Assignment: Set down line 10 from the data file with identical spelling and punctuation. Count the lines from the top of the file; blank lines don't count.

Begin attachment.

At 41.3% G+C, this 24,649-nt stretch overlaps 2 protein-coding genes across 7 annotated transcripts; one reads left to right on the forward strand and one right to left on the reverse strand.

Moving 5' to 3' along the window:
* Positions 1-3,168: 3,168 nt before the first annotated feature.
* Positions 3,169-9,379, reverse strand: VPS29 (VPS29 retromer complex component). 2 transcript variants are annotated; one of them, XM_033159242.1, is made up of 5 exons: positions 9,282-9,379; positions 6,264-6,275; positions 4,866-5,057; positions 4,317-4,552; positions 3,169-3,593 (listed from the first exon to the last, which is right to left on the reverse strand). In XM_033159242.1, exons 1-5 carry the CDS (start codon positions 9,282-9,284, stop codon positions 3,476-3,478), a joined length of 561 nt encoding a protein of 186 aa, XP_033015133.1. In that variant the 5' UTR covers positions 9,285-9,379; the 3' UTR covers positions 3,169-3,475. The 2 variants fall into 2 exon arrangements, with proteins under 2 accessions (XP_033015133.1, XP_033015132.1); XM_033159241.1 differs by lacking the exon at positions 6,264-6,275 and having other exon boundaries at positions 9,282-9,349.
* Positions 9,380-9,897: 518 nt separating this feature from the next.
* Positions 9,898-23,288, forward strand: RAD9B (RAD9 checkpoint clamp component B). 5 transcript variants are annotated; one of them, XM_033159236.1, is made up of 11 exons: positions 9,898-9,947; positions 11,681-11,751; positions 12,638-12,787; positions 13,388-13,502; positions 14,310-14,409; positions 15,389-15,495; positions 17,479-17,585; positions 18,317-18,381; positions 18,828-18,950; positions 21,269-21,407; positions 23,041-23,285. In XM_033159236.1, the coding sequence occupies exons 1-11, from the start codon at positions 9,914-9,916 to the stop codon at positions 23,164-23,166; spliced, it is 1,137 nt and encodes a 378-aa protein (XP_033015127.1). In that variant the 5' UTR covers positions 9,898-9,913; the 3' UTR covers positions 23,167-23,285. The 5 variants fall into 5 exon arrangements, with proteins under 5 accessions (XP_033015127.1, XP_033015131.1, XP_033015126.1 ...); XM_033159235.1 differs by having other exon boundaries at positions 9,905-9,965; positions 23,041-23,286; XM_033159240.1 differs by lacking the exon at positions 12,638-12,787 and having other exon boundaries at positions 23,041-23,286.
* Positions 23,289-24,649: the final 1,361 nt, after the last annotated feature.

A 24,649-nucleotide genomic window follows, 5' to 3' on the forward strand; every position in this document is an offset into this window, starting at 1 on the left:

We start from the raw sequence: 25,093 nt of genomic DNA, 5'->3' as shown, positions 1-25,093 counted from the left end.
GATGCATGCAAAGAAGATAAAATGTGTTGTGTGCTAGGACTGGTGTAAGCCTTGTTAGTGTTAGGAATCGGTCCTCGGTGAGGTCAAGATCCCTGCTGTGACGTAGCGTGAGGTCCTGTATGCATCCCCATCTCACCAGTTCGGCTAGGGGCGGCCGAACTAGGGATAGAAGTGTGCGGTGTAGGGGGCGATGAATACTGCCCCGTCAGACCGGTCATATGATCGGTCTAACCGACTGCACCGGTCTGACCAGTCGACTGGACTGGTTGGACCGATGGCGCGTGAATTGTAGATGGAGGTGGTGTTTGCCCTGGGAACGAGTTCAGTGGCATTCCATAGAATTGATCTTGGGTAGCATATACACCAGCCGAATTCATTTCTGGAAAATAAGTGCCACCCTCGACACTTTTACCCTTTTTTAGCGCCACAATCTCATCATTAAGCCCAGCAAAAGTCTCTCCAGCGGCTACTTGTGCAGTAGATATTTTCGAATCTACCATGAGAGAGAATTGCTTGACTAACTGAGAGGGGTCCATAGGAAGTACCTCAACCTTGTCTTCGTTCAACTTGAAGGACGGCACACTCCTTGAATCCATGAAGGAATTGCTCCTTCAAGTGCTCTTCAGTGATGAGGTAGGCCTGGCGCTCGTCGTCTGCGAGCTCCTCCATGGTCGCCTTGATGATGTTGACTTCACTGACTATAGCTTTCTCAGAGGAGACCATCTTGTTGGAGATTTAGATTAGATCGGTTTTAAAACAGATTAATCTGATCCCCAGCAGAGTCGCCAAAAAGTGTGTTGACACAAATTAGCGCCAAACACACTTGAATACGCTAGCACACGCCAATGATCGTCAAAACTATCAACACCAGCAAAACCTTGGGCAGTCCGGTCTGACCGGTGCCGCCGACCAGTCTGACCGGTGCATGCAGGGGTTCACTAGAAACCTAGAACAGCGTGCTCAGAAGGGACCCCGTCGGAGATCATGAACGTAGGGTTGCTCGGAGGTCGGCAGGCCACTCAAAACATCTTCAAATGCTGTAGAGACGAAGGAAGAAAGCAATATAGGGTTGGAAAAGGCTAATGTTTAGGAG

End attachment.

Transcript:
GATGCATGCAAAGAAGATAAAATGTGTTGTGTGCTAGGACTGGTGTAAGCCTTGTTAGTGTTAGGAATCGGTCCTCGGTGAGGTCAAGATCCCTGCTGTGACGTAGCGTGAGGTCCTGTATGCATCCCCATCTCACCAGTTCGGCTAGGGGCGGCCGAACTAGGGATAGAAGTGTGCGGTGTAGGGGGCGATGAATACTGCCCCGTCAGACCGGTCATATGATCGGTCTAACCGACTGCACCGGTCTGACCAGTCGACTGGACTGGTTGGACCGATGGCGCGTGAATTGTAGATGGAGGTGGTGTTTGCCCTGGGAACGAGTTCAGTGGCATTCCATAGAATTGATCTTGGGTAGCATATACACCAGCCGAATTCATTTCTGGAAAATAAGTGCCACCCTCGACACTTTTACCCTTTTTTAGCGCCACAATCTCATCATTAAGCCCAGCAAAAGTCTCTCCAGCGGCTACTTGTGCAGTAGATATTTTCGAATCTACCATGAGAGAGAATTGCTTGACTAACTGAGAGGGGTCCATAGGAAGTACCTCAACCTTGTCTTCGTTCAACTTGAAGGACGGCACACTCCTTGAATCCATGAAGGAATTGCTCCTTCAAGTGCTCTTCAGTGATGAGGTAGGCCTGGCGCTCGTCGTCTGCGAGCTCCTCCATGGTCGCCTTGATGATGTTGACTTCACTGACTATAGCTTTCTCAGAGGAGACCATCTTGTTGGAGATTTAGATTAGATCGGTTTTAAAACAGATTAATCTGATCCCCAGCAGAGTCGCCAAAAAGTGTGTTGACACAAATTAGCGCCAAACACACTTGAATACGCTAGCACACGCCAATGATCGTCAAAACTATCAACACCAGCAAAACCTTGGGCAGTCCGGTCTGACCGGTGCCGCCGACCAGTCTGACCGGTGCATGCAGGGGTTCACTAGAAACCTAGAACAGCGTGCTCAGAAGGGACCCCGTCGGAGATCATGAACGTAGGGTTGCTCGGAGGTCGGCAGGCCACTCAAAACATCTTCAAATGCTGTAGAGACGAAGGAAGAAAGCAATATAGGGTTGGAAAAGGCTAATGTTTAGGAG